Russian agents who sought to influence the US presidential election toasted Donald Trump’s 2016 victory with champagne and declared they had “made American great,” according to a Senate Intelligence Committee report.
Its activity was “overtly and almost invariably supportive of then-candidate Trump” and to the detriment of his opponent Hillary Clinton‘s campaign, Republican-led group concluded.
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The committee said it had obtained communication in which an IRA “information warfare operative” spoke of having a “sleepless night” after the US went after polls on 8 November 2016.
The employee said: “When around 8am the most important result of our work arrived, we uncorked a tiny bottle of champagne … took one gulp each and looked into each other’s eyes.
“We uttered almost in unison: ‘We made America great.’”
Following the election, the IRA ramped up rather than scaled back its attempts to influence American politics, senators said.
Activity by social media accounts linked to the agency jumped more than 200 per cent on Instagram and more than 50 per cent on Facebook, Twitter and YouTube after Mr Trump’s victory, the committee found.
“By flooding social media with false reports, conspiracy theories, and trolls, and by exploiting existing divisions, Russia is trying to breed distrust of our democratic institutions and our fellow Americans,” said Richard Burr, the Republican chair of the committee.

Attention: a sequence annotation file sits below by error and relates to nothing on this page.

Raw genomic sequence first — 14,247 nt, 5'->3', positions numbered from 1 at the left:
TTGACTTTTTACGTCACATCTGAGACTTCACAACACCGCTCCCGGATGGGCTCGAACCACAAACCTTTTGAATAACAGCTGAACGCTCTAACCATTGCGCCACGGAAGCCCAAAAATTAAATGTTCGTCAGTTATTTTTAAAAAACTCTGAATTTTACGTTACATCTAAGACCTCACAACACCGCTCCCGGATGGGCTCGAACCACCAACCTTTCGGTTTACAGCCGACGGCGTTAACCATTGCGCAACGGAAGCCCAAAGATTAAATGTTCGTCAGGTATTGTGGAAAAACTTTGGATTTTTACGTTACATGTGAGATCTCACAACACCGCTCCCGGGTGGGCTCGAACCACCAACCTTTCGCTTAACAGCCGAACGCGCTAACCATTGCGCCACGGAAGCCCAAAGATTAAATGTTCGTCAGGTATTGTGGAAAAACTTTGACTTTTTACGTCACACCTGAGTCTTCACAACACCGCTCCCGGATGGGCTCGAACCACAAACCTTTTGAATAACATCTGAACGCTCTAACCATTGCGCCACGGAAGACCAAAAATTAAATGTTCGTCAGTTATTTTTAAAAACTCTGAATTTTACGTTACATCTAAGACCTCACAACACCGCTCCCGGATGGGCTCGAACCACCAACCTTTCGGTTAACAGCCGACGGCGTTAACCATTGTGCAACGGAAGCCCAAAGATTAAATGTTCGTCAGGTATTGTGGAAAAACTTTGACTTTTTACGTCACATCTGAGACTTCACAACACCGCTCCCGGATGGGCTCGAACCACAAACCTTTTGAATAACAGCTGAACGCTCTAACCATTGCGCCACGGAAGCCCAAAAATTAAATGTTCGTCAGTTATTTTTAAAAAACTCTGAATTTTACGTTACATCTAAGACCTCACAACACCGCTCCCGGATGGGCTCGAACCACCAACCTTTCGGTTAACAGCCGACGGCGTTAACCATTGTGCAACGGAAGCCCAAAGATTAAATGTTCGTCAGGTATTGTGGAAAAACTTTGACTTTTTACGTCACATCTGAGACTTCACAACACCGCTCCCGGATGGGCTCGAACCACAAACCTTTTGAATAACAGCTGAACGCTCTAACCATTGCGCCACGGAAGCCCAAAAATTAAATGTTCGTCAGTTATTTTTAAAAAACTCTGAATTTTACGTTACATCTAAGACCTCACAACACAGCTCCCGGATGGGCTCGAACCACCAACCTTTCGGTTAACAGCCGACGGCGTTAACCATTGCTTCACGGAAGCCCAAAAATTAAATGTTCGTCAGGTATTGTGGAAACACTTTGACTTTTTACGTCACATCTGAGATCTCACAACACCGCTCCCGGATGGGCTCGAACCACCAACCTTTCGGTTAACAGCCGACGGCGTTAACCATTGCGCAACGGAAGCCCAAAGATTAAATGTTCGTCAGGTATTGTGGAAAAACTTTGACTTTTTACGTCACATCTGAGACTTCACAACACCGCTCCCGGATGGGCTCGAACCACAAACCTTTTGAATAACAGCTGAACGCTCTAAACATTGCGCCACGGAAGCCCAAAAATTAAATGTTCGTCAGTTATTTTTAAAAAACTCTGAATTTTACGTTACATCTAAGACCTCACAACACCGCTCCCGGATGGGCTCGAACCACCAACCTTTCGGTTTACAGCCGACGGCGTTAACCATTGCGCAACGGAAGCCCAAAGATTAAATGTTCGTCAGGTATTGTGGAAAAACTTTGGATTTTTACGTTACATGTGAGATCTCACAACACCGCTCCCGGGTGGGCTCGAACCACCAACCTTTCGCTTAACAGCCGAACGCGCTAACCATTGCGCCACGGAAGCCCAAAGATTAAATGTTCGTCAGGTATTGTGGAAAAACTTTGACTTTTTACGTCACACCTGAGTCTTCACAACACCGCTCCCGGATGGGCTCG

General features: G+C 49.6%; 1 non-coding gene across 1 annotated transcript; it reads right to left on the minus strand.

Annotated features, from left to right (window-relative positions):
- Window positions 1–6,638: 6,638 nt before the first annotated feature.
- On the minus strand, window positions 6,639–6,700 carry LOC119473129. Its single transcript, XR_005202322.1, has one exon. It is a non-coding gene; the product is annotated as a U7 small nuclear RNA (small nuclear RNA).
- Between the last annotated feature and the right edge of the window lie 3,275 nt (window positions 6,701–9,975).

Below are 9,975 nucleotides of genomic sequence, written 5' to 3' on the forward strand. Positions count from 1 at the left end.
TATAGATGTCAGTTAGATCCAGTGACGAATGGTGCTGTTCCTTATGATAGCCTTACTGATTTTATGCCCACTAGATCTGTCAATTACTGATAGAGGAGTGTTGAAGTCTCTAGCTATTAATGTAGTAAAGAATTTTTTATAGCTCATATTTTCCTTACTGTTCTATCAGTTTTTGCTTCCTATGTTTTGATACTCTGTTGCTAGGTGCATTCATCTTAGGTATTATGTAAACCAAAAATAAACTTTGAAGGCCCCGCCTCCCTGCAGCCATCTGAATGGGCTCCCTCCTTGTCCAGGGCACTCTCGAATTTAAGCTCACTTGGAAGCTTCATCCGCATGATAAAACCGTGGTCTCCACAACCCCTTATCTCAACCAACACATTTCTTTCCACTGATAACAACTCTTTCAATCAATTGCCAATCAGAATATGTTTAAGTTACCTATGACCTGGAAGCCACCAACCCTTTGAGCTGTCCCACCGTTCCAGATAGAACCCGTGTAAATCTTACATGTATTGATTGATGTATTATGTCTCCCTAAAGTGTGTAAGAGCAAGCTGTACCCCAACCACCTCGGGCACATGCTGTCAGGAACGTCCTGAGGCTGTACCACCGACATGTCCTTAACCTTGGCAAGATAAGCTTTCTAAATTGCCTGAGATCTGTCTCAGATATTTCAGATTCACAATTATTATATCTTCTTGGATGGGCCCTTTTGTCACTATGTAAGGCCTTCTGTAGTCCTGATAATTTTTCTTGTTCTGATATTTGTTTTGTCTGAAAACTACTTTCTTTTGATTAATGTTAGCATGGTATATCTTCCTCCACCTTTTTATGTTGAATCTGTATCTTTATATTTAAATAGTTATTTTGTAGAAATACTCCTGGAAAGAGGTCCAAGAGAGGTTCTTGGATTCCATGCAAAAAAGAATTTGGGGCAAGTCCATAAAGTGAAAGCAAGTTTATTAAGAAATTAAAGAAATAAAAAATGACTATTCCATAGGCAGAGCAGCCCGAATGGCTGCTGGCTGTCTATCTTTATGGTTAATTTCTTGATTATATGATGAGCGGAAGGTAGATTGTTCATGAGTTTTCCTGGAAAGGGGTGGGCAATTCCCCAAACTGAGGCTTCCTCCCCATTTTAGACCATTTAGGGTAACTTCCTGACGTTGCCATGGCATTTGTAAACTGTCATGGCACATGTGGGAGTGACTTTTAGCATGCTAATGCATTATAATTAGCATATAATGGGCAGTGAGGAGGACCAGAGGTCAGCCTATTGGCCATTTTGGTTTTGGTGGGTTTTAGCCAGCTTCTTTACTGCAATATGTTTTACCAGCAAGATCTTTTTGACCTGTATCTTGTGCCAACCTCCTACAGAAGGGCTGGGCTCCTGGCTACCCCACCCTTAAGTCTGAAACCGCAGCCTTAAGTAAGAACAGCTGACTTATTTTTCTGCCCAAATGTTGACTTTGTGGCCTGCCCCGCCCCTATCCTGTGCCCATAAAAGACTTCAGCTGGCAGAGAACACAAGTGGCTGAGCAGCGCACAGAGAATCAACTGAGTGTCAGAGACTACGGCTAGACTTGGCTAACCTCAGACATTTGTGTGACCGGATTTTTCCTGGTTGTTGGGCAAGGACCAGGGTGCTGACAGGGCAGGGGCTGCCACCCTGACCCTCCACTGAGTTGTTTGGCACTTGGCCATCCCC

The long-awaited report, published on Tuesday, reaffirmed findings by the US intelligence community and special counsel Robert Mueller that the Kremlin had sought to swing the 2016 vote in favour of Mr Trump.
On YouTube, all of the IRA’s political videos were opposed to Ms Clinton. Some were aimed at dissuading black Americans to vote, while others suggested they vote for Green Party candidate Jill Stein.
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African-Americans were also the group most targeted by Russian campaigns seeking exacerbate tensions, according to the report.
False and slanted stories often spread more rapidly than professional, independent news, said the committee. In the key swing state of Michigan, one study found that ratio “was most disproportionate the day before the election.”
One IRA-run Facebook page with more than 200,000 followers, “Army of Jesus,” posted only pro-Christian messages until just before the election. It then published a false story claiming Ms Clinton had approved removing the word “God” from the US Pledge of Allegiance.
The disinformation campaign went well beyond Facebook and Twitter, sweeping up Medium, Tumblr and Pinterest as well, the committee noted.
The report recommended congress consider new laws requiring disclosure of who pays for election-related online advertising. Senators expressed particular alarm at sophisticated micro-targeting, warning the IRA could have been much more effective in swing states if it had used Facebook tools for customising audiences instead of just using geography.
“Propagandists will be able to continue to utilise increasingly advanced off-the-shelf capabilities to target specific individuals with highly targeted messaging campaigns,” said the detailed 85-page report.
It also called on social media companies, which have come under fire for allowing propaganda to flourish, should share more information about what they find on their platforms.